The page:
[Now as a side note, for those who are particular about formatting and details, note that CEG-TEK placed that inflammatory clause at the bottom of Page 2, and they split it up where half of it is at the bottom of the page, and the other half is at the top of the next page, where even a careful individual might not read the clause in its entirety because the inflammatory clause is separated by being on different pages.]

The problem with such a clause admitting guilt is that it is binding on an unsuspecting individual who tries to settle the claims against him by paying with a credit card. How?  These contracts are available to the individual paying the settlement fee on the CopyrightSettlements.com website to review, and upon processing the credit card payment, they agree to the terms contained within the contract.

Then, when their credit card transaction fails (either because their card is not accepted by CEG-TEK’s website, or because the transaction is declined, or, if through no fault of their own, because of the website itself the bank flags the transaction as suspicious (fraud alert for a large online charge) and fails to approve the transaction), at that point, the individual has admitted guilt to copyright infringement, which carries a $150,000 statutory fine for each title downloaded. Assume for the moment that the individual has five (5) cases.  Multiply this $150,000 amount by five separate copyright holders, and the individual could be looking at 5 x $150,000 lawsuits (= $750,000 in statutory damages separated into multiple lawsuits filed by different copyright holders all of whom hired CEG-TEK as their agent to enforce their copyrights) where the internet user has already admitted guilt.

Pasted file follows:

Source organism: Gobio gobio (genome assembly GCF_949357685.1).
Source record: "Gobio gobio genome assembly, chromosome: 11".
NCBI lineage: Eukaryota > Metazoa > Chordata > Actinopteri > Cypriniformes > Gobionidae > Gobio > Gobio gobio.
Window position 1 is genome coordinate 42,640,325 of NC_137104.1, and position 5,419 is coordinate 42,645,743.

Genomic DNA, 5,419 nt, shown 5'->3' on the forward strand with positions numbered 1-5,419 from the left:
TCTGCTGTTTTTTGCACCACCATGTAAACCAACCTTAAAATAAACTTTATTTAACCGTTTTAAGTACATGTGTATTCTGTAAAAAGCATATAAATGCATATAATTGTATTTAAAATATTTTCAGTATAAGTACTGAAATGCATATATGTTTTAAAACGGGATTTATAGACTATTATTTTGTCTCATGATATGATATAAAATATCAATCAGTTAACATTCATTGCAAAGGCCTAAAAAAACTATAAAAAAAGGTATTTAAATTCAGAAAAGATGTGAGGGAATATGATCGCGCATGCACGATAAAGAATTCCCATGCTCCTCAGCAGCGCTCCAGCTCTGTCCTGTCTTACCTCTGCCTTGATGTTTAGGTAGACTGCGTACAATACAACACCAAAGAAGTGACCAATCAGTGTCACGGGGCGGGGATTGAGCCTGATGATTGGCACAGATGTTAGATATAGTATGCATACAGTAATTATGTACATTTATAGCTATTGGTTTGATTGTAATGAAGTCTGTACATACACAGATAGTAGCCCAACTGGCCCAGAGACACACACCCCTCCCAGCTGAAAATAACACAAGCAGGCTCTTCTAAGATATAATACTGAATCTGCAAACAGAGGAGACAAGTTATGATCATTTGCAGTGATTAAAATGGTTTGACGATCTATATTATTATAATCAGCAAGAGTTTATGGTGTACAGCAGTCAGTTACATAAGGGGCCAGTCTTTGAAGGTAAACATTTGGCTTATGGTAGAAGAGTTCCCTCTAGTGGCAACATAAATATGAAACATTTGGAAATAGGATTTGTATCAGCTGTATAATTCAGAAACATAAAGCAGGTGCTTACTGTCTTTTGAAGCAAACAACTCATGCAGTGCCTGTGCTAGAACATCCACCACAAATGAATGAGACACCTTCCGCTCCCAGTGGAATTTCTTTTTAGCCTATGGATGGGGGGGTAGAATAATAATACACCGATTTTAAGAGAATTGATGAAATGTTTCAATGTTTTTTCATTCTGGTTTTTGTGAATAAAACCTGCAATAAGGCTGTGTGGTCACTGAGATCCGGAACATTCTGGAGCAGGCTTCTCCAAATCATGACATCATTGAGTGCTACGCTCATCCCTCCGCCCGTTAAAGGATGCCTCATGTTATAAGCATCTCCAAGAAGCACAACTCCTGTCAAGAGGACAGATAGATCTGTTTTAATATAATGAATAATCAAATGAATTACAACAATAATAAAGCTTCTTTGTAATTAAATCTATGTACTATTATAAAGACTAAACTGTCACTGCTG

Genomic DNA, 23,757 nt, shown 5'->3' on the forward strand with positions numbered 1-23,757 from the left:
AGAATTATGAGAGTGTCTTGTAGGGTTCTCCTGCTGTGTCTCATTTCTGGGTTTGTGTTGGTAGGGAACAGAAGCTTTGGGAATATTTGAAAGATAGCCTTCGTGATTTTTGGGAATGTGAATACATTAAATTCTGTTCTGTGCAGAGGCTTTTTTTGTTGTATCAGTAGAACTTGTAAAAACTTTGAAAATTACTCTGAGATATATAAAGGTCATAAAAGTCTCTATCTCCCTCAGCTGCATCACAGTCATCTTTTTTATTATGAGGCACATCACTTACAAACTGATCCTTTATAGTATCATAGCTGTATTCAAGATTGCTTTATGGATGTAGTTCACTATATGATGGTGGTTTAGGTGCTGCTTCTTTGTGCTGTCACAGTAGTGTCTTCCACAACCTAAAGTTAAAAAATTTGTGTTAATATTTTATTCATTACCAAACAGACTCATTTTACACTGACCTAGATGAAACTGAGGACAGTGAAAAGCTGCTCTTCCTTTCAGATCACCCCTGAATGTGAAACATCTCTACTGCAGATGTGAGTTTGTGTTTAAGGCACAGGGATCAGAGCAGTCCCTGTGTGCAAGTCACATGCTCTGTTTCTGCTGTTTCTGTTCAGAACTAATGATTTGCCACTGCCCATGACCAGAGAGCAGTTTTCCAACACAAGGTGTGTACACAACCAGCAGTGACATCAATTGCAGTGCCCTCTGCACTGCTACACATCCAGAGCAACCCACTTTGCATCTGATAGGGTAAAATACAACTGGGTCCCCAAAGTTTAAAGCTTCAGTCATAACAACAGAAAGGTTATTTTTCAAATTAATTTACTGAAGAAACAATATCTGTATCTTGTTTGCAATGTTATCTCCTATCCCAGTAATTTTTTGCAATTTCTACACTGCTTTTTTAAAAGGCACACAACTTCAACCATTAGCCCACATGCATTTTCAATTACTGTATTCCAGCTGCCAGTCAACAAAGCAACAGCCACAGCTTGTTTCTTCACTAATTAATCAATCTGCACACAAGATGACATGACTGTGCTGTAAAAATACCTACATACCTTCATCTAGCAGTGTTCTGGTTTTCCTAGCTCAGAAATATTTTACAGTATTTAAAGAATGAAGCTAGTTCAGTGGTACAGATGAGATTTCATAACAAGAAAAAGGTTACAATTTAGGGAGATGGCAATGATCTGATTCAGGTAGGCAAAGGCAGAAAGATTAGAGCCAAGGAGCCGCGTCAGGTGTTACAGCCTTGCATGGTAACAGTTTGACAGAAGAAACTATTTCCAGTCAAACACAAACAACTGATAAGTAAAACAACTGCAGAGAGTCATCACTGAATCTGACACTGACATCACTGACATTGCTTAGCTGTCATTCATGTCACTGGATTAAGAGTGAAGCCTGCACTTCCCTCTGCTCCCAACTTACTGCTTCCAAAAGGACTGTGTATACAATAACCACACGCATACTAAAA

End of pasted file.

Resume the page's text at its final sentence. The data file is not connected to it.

Then, when the confused internet user who tried to settle calls CEG-TEK on the phone already having admitted guilt, what sort of leverage does the individual have if they are asked for more than $300 per title? Legally, they likely have no defense because according to the terms of the agreement, they already admitted guilt — even if the credit card transaction failing was not their fault.

So… Copyright Enforcement Group may be the “good guys” because they let attorneys negotiate away cases for vets, old ladies, and elderly gentlemen who don’t realize that they should be using a VPN when they download adult content, and CEG-TEK may serve the public good by demonstrating that piracy has gone down because of their efforts. While this is all true, remember: watch their contract, because caveat emptor still applies.

I don’t want to make this into a “you should have hired an attorney for your $300 matter” blog entry, but really, this is but one example of how even the “good guys” need to be approached with caution, and better yet, through a proxy by using an attorney. [I won’t even go into the conspiracy theories about CEG-TEK trying to get more than the $300 per title that is listed on the website.] Let’s stick to the facts and look at their contract to judge them on whether they are truly “naughty or nice.”


CONTACT FORM: If you have a question or comment about what I have written, and you want to keep it *for my eyes only*, please feel free to use the form below. The information you post will be e-mailed to me, and I will be happy to respond.

NOTE: No attorney client relationship is established by sending this form, and while the attorney-client privilege (which keeps everything that you share confidential and private) attaches immediately when you contact me, I do not become your attorney until we sign a contract together.  That being said, please do not state anything “incriminating” about your case when using this form, or more practically, in any e-mail.